Spanning 27 metres, Pattle’s design was inspired by the library’s collection, botanical drawings and lithographic prints.
“The State Library has always been a site of change and I wanted my design to reflect this,” said Pattle.
“I took inspiration from artefacts in the Library’s collection and imagined how they might look in the future.”
Titled “Transformations”, Pattle’s design is a collage of 15th to 19th century botanic imagery, imagined creatures and flowers with QR-coded petals.
Pattle was blown away after seeing her design unveiled this morning,
“It was pretty surreal to see my artwork transform from my computer screen on to one of Melbourne’s most iconic buildings,” she said.
RMIT Pro Vice-Chancellor of the College of Design and Social Context Professor Paul Gough said the initiative was an exciting opportunity for students to translate what they have learnt in the classroom on to a real-life project.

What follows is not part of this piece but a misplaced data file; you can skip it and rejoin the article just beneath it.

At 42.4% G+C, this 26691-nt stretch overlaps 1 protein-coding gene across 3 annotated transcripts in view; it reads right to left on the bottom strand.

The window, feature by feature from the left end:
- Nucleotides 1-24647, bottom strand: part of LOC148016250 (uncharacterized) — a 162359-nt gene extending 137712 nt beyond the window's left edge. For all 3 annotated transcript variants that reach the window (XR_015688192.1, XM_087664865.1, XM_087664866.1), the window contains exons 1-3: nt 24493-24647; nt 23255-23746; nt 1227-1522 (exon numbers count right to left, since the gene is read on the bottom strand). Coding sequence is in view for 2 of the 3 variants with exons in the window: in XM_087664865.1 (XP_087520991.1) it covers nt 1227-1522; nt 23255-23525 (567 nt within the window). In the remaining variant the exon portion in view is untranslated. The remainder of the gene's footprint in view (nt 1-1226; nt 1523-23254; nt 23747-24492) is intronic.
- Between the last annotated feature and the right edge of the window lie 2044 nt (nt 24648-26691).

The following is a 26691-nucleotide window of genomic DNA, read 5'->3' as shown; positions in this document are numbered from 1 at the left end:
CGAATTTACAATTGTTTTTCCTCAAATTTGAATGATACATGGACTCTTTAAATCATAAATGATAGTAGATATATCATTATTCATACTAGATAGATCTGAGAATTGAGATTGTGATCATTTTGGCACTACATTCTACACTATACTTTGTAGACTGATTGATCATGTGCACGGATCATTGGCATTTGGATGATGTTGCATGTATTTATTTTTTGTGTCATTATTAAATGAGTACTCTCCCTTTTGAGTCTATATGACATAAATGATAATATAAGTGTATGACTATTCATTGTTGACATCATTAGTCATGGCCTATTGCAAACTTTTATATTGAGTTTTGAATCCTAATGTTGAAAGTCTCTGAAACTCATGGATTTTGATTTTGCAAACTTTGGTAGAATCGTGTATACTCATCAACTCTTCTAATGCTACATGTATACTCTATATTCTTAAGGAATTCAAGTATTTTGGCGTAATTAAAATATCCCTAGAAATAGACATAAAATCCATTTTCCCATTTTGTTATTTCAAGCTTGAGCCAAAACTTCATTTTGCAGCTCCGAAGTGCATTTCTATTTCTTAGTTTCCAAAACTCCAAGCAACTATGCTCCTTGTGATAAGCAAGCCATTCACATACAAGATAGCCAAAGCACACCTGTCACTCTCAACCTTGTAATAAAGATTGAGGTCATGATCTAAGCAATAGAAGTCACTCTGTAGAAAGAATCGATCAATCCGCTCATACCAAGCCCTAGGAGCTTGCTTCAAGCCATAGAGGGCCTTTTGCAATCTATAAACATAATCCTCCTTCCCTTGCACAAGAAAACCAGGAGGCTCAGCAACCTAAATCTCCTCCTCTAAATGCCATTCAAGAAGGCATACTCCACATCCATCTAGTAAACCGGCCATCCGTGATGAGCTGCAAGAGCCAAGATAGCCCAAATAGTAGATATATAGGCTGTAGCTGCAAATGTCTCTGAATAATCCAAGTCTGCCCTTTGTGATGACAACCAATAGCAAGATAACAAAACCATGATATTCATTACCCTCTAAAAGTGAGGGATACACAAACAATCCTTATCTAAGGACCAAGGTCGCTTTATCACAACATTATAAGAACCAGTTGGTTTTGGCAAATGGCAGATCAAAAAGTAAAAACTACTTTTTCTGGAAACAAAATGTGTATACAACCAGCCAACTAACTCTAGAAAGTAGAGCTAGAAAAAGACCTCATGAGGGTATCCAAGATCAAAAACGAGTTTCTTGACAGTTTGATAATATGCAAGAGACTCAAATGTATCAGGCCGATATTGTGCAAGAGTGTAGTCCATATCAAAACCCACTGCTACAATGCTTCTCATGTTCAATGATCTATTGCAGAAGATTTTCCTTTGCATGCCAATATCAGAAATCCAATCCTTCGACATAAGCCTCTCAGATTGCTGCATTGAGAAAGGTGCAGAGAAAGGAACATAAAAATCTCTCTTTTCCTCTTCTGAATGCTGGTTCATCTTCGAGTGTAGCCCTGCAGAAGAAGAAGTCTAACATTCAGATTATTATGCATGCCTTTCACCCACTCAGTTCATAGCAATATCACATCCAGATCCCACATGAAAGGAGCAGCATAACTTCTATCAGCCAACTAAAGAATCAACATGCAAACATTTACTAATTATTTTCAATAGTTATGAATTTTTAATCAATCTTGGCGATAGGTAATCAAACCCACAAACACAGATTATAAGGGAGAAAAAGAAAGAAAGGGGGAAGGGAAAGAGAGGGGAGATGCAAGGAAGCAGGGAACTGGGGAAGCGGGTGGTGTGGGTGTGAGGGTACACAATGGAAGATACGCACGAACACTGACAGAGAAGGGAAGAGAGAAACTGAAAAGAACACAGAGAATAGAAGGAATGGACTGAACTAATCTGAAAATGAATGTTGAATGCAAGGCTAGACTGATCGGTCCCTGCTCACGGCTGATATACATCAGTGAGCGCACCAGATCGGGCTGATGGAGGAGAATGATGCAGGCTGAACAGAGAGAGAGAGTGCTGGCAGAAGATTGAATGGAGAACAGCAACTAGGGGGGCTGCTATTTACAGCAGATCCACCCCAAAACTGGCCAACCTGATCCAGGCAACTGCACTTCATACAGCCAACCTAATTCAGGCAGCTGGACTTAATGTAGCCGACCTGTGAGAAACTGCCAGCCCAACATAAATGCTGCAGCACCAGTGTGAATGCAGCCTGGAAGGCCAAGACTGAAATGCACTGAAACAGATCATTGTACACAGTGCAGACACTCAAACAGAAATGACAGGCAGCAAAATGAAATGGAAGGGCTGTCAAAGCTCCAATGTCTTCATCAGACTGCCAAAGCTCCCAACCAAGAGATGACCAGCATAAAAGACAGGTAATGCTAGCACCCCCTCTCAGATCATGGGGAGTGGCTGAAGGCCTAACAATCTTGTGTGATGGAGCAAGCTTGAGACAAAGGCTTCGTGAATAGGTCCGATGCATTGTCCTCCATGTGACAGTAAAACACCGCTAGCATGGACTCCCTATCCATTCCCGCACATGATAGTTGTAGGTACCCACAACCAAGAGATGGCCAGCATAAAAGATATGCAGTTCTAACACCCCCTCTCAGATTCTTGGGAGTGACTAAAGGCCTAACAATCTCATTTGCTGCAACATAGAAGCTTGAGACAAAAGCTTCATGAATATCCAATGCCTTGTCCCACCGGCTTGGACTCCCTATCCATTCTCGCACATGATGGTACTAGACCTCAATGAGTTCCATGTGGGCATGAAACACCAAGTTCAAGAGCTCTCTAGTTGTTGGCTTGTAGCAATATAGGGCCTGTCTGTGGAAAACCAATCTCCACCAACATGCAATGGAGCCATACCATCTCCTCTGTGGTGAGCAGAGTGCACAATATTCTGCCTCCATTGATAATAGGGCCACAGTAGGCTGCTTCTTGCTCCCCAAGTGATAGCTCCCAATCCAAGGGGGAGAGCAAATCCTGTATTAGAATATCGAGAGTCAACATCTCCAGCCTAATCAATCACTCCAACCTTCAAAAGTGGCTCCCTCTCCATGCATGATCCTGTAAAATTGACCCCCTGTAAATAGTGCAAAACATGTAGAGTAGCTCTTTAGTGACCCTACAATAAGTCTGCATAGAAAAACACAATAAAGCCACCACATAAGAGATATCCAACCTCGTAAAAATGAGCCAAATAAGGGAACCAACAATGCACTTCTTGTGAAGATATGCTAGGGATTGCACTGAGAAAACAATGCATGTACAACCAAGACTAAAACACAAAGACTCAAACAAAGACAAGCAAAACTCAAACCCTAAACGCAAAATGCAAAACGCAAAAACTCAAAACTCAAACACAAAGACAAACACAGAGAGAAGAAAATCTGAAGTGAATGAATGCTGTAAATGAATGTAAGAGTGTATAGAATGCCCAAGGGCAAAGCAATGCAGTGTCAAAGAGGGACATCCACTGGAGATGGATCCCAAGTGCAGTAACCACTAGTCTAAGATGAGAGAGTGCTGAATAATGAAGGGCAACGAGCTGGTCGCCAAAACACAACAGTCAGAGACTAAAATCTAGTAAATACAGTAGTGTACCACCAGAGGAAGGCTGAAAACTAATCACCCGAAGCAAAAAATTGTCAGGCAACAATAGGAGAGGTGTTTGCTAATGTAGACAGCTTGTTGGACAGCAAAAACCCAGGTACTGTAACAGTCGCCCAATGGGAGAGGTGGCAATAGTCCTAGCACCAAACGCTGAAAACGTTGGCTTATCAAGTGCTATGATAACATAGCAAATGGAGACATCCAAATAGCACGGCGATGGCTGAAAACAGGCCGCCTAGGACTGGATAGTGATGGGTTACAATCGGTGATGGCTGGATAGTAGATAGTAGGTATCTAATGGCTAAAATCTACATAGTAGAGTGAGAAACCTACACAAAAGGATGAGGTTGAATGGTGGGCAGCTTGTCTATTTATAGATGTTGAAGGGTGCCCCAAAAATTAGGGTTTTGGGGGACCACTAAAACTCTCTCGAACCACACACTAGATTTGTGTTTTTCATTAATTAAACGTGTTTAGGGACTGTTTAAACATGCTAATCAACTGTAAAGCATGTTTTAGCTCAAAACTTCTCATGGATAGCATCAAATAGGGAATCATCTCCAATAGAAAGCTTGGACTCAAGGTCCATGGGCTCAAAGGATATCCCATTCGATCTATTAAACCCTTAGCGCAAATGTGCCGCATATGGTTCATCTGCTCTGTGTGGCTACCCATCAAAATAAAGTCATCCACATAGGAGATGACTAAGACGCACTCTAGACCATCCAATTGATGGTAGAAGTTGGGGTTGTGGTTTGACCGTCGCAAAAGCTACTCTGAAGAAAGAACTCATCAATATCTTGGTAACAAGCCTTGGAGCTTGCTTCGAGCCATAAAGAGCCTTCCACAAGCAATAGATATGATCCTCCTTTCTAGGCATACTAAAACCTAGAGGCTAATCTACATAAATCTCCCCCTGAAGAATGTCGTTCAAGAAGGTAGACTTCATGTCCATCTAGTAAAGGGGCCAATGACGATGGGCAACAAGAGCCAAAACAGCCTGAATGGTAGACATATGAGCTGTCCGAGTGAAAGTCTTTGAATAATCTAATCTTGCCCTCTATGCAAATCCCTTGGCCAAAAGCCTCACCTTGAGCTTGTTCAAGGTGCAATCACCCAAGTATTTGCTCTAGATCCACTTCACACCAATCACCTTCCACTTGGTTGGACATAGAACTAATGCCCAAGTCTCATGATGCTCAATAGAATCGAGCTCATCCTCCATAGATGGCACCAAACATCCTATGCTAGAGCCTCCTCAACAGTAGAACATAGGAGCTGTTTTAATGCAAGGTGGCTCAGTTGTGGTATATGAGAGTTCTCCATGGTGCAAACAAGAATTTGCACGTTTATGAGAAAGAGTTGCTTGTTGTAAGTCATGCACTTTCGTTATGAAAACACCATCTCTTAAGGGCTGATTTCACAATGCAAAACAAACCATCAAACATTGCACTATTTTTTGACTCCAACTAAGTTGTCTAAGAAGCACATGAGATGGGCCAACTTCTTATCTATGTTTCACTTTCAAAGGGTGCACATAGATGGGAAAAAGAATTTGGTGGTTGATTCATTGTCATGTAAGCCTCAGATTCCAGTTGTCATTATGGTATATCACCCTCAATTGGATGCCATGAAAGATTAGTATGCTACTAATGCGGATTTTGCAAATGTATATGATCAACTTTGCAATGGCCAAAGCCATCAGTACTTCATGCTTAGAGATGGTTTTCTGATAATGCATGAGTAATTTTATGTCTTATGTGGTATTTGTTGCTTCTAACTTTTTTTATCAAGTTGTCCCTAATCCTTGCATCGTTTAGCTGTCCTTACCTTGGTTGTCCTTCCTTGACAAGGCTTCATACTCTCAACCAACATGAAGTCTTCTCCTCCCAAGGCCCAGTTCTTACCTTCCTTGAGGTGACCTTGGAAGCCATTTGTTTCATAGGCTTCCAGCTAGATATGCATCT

"We thank the State Library team for working with the students to grow their professional understanding and skills and creating the opportunity to display these three thought-provoking artworks,” Gough said.
“RMIT commends the 22 students involved and congratulates the three winning artists.”
State Library Victoria CEO Kate Torney praised the students involved for their high-quality designs, impressed by each artist’s unique response to the brief.
“More than a third of the Library’s visitors are university students, so it’s been fantastic collaborating with RMIT to showcase the creations of its talented students to the public,” said Torney.
“The Library has been a place of inspiration for many students over many generations, and these beautiful artworks will inspire the thousands of people who sit on our lawn or walk past the Library every day.”
Pattle’s design can be viewed at the State Library of Victoria main entrance.
Story: Maddy Pattison